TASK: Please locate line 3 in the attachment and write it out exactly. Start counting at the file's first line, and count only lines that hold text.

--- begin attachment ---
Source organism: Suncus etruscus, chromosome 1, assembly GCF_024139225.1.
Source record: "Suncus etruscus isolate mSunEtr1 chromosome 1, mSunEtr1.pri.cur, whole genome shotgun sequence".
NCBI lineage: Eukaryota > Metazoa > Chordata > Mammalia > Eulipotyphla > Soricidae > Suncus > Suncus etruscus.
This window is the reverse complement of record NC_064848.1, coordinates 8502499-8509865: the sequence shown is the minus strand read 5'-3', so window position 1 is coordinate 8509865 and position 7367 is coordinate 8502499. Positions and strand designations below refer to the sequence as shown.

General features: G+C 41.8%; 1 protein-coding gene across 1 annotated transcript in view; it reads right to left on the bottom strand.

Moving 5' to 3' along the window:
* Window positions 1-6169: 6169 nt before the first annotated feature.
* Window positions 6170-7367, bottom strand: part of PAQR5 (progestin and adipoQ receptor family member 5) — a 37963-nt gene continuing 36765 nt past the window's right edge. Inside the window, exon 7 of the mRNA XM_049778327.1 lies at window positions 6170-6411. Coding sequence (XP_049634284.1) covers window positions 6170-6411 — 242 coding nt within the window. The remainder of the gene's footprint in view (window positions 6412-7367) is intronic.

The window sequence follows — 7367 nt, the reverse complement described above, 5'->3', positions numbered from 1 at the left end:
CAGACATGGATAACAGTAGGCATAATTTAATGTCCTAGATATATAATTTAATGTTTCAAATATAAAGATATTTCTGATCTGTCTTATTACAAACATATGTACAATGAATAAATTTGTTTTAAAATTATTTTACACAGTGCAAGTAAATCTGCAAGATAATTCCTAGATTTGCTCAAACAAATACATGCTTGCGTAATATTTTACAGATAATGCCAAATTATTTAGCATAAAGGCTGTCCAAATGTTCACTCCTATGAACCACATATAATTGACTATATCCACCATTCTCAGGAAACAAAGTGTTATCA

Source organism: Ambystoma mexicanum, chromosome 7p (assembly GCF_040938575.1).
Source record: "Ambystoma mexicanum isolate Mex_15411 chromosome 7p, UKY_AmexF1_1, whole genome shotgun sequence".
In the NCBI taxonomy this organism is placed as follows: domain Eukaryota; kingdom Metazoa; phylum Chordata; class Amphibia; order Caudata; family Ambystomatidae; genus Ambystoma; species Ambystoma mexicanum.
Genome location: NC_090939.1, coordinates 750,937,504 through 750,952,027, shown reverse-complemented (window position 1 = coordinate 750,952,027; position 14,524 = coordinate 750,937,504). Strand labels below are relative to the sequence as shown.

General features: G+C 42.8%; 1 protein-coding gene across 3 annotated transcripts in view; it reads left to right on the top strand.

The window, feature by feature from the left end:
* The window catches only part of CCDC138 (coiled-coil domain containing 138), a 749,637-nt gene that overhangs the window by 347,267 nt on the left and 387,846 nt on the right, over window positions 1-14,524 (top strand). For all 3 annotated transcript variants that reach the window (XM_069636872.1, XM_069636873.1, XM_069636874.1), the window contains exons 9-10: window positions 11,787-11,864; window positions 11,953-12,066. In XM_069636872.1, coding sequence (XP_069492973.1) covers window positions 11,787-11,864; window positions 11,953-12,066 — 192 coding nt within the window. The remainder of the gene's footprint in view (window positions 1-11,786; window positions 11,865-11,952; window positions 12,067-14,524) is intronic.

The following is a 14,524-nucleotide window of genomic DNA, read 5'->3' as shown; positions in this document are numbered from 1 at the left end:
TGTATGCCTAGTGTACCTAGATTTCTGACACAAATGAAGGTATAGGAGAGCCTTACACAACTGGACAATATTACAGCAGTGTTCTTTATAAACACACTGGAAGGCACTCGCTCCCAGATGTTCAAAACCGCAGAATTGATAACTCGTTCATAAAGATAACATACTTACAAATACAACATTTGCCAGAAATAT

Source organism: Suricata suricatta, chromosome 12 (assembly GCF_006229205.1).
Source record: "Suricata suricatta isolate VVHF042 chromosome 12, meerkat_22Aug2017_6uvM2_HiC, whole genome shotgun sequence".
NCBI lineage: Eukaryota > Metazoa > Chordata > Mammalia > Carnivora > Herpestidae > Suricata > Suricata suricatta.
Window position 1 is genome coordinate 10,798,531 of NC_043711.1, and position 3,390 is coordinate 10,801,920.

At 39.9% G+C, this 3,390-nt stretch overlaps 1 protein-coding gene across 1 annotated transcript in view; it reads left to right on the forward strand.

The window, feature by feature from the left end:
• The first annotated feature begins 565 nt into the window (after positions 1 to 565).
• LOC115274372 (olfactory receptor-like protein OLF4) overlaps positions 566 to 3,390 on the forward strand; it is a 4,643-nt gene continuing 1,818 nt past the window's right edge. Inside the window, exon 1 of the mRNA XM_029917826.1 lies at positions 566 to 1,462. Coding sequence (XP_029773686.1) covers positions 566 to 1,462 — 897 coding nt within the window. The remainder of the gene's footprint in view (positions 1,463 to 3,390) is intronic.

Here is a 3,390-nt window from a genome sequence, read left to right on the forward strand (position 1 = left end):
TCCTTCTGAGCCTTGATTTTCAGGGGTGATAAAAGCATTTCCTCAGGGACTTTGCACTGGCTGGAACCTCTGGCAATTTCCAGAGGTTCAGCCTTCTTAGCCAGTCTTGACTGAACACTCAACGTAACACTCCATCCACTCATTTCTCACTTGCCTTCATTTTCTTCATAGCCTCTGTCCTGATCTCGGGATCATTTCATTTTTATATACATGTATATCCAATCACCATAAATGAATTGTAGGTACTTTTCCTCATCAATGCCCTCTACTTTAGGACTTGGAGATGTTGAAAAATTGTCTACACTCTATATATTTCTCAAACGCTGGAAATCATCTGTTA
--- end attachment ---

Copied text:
NCBI lineage: Eukaryota > Metazoa > Chordata > Mammalia > Eulipotyphla > Soricidae > Suncus > Suncus etruscus.